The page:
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Mike Brown’s Hiring Signals That Monte McNair Is Indeed Calling The Shots

(Rocky Widner/Getty Images)

It was as if the collective Sacramento Kings fanbase could see a dark cloud slowly approaching the city over the past two weeks.

Once reports surfaced stating that Kings owner Vivek Ranadivé had his eyes on former Golden State Warriors head coach Mark Jackson, reactions exploded all over social media–mostly reactions of the negative variety.

Why the intense uproar, you ask?

Well, not only were there several questions surrounding Jackson’s candidacy, but many took issue with the fact that Ranadivé’s preference went against Kings general manager Monte McNair and the rest of the team’s front office’s choice of Mike Brown.

Brown, who has been an assistant coach for the powerhouse Warriors in each of the past six seasons, was widely viewed as the preferred choice for the role around the organization and fanbase.

Ranadivé, a former owner of the Warriors before purchasing the Kings in 2013, has been infatuated with Golden State since he departed from the organization.

Sacramento has previously brought in former Warriors assistants (Michael Malone, Luke Walton, Alvin Gentry) to the team’s staff over the years to no avail. Ranadivé has infamously compared some Kings players to All-Star Warriors talents Steph Curry and Klay Thompson, again to no avail.

Yes, I’m referring to when Ranadivé said that Nik Stauskas “shoots like Steph and is big like Klay.” Ouch.

Mark Jackson’s name has been attached to Sacramento since Ranadivé took over in 2013, but this past week was the loudest that those whispers had ever been as Jackson was named a finalist for the position alongside Brown.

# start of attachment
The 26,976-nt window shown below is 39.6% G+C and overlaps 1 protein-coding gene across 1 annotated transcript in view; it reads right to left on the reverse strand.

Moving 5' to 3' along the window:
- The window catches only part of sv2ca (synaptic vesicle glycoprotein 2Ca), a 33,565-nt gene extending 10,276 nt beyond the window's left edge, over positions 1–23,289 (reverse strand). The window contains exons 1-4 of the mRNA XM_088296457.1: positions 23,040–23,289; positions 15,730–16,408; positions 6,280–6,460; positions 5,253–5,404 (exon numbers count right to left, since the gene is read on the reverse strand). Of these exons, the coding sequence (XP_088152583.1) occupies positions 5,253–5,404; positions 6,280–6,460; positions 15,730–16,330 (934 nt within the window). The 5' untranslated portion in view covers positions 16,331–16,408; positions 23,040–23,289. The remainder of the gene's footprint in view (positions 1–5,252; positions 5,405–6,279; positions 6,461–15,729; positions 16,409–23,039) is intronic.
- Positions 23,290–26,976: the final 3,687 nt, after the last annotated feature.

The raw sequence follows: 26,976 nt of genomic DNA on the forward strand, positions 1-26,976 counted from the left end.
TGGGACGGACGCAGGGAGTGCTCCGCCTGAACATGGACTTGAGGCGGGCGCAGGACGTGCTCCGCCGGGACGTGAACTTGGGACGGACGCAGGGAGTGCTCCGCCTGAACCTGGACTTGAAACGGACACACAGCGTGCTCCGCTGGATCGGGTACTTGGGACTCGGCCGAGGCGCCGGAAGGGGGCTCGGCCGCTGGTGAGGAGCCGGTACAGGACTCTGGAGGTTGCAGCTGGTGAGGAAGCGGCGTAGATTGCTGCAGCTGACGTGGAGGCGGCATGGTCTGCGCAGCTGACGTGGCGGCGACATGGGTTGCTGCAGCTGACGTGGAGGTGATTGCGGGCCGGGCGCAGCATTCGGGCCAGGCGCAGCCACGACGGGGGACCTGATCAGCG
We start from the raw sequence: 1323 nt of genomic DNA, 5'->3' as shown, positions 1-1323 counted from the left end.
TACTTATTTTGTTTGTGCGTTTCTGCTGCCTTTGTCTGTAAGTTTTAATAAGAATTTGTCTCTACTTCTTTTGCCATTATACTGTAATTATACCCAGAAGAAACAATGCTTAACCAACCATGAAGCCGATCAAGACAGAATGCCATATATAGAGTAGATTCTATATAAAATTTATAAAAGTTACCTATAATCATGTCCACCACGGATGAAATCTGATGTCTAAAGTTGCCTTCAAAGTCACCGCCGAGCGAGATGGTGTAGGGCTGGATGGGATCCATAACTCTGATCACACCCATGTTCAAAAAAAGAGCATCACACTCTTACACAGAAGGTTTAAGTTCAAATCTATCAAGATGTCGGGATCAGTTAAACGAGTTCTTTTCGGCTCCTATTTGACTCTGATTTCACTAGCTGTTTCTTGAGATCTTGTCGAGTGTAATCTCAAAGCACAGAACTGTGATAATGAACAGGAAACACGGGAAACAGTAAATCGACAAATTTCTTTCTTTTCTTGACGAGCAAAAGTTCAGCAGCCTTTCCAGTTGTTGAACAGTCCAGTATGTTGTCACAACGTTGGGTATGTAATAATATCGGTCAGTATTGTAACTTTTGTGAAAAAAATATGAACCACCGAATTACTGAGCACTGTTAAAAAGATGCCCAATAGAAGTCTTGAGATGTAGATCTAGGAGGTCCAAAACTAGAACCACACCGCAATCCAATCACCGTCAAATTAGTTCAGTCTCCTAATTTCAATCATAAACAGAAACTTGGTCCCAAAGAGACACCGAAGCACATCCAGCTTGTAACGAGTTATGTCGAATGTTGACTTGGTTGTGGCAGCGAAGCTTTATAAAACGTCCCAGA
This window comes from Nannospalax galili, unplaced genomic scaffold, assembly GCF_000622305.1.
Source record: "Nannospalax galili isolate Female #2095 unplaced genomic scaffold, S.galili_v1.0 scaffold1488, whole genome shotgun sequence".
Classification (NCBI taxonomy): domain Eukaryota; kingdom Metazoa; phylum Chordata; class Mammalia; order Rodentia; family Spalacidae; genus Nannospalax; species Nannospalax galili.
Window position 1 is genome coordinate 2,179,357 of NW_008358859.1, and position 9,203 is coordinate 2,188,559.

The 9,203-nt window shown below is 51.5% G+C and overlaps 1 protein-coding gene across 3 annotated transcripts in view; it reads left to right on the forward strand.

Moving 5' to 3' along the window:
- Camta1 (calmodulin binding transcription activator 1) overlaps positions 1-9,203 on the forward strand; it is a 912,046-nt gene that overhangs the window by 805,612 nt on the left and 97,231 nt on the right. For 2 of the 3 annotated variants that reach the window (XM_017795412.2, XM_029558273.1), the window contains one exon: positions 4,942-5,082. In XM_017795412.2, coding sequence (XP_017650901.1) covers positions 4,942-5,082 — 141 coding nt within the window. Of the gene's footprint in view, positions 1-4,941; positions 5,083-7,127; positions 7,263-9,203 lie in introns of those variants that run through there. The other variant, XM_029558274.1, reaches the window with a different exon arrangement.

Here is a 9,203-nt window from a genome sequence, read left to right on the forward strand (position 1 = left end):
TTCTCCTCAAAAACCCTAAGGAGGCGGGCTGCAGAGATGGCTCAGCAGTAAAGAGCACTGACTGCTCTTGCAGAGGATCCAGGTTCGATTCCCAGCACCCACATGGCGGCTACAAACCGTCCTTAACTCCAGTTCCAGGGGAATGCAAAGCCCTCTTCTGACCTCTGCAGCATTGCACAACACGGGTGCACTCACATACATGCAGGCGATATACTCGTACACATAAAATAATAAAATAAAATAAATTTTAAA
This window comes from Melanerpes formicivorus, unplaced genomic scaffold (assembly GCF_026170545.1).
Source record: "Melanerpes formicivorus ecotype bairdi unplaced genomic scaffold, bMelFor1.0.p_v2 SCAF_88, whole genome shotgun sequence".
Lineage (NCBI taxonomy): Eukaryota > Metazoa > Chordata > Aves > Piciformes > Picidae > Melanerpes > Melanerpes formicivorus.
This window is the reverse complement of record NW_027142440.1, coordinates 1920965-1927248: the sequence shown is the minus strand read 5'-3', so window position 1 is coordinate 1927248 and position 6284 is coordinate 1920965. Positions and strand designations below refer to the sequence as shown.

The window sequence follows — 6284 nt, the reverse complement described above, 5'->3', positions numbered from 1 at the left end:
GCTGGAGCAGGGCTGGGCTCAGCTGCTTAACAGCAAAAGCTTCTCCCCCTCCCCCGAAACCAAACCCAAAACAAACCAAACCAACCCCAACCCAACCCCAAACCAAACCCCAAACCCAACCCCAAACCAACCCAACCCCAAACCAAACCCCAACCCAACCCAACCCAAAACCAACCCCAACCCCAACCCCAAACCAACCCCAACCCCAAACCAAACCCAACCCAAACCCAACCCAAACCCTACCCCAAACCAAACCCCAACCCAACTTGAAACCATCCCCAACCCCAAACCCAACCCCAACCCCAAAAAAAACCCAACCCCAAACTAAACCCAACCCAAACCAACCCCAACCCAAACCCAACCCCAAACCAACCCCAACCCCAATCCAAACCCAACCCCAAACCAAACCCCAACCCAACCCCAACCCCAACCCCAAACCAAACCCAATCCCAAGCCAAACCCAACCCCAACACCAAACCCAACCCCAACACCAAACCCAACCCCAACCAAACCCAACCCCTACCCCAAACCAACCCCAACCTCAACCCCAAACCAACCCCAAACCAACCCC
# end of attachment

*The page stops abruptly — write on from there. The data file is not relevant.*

Once various outlets echoed the same reports that Ranadivé and McNair had differing views on the team’s next head coach, an imposing question began to take shape:

Who is calling the shots in Sacramento–Ranadivé or McNair? The owner of the franchise, or a person who was hired to make basketball decisions?

Luckily, we got a clear answer on Sunday afternoon.

After years of reported dysfunction between Ranadivé and previous Kings’ front offices, it appears that McNair and his team are getting the green light to make their own decisions as they see fit.

Last month, The Sacramento Bee‘s Jason Anderson published an in-depth, behind-the-scenes look at the team’s past front office struggles as a former team operations insider revealed that there wasn’t a clear power dynamic or order of operations in handing basketball decisions.

Multiple sources told The Bee there is a sense that the dynamic has changed in Sacramento since the Kings hired current general manager Monte McNair to replace Divac in September 2020.

One of the team’s minority owners said he believes McNair is calling the shots without interference.

“I’ve looked people in the eye and said, ‘We know this has been a problem. Is it a problem today?’ They’re telling me it’s not,” he said. “Does Vivek have the right to approve trades or give his input? Yeah, but I don’t believe Vivek is micromanaging Monte. I believe Monte is in charge and has total control.”